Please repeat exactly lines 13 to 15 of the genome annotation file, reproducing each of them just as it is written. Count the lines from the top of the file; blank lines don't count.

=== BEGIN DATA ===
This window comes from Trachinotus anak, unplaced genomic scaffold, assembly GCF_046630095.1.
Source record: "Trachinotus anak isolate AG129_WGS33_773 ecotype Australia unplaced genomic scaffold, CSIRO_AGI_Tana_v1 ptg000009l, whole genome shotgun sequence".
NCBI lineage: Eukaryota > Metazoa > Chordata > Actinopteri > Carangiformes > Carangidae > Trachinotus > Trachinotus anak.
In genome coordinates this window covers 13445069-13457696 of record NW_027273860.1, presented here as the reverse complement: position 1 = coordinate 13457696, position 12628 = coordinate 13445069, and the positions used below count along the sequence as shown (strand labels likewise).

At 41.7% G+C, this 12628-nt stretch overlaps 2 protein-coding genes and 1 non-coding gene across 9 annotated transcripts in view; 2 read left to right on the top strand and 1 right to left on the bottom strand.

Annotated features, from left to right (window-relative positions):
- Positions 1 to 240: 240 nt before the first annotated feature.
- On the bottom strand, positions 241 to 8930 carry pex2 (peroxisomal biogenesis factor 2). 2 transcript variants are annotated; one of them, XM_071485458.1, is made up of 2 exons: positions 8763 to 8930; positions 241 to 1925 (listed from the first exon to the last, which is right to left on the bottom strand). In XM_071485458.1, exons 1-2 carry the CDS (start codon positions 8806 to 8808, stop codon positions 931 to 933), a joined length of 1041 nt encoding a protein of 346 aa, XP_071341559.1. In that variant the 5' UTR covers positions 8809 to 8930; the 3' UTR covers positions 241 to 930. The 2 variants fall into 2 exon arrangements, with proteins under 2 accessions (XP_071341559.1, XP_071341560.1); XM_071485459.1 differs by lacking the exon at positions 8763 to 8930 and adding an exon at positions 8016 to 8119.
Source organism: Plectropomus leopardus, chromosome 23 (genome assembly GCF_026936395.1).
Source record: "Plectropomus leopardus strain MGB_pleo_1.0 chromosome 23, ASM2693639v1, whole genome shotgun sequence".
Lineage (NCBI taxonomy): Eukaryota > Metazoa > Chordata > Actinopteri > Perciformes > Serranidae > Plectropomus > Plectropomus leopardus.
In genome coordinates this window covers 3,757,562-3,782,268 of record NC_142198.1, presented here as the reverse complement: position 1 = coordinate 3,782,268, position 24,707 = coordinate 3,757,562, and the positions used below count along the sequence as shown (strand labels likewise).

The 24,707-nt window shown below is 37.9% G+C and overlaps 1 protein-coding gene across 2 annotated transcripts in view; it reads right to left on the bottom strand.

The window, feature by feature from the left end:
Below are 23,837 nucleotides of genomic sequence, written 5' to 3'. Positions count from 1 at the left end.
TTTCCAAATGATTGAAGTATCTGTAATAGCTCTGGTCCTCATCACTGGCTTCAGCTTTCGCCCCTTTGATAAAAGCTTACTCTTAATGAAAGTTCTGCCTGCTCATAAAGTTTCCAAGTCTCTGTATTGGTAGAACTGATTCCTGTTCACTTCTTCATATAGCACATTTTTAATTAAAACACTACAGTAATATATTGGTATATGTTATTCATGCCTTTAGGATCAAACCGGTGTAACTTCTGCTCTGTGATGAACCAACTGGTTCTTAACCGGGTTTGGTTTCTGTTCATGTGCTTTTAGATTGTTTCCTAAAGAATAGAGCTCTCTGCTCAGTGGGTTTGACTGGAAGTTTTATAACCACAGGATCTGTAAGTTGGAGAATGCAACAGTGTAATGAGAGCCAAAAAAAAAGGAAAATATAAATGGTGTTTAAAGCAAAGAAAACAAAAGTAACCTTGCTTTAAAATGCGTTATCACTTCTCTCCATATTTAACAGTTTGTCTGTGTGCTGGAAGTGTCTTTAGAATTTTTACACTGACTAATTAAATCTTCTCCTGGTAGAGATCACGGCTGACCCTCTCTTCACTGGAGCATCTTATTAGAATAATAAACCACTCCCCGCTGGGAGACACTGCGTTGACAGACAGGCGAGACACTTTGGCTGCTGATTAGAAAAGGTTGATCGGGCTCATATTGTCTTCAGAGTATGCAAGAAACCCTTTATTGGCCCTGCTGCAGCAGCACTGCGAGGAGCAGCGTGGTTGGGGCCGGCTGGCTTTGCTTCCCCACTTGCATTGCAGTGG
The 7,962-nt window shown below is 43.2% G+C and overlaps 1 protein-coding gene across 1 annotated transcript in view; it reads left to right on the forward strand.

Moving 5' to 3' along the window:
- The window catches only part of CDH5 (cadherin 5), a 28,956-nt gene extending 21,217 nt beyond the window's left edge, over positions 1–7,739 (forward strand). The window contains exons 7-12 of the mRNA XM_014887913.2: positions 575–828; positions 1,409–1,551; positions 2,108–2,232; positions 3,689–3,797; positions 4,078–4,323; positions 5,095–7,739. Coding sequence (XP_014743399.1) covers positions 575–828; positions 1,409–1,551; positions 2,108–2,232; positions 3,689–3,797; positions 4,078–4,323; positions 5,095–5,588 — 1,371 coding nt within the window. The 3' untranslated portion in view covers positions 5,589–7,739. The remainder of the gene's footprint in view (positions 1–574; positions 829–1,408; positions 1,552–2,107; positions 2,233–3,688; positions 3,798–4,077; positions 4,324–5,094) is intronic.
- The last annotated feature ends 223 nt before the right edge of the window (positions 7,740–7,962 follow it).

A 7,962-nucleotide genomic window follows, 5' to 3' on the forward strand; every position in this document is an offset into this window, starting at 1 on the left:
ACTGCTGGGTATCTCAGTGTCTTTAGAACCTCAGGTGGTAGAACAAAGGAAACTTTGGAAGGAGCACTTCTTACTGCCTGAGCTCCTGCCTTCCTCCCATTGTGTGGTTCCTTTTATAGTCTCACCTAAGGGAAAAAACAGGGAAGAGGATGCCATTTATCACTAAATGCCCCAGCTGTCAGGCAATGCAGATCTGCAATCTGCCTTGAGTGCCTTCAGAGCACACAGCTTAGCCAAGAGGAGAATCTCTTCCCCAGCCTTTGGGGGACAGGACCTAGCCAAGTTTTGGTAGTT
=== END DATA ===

The 24,707-nt window shown below is 37.9% G+C and overlaps 1 protein-coding gene across 2 annotated transcripts in view; it reads right to left on the bottom strand.

The window, feature by feature from the left end:
Below are 23,837 nucleotides of genomic sequence, written 5' to 3'. Positions count from 1 at the left end.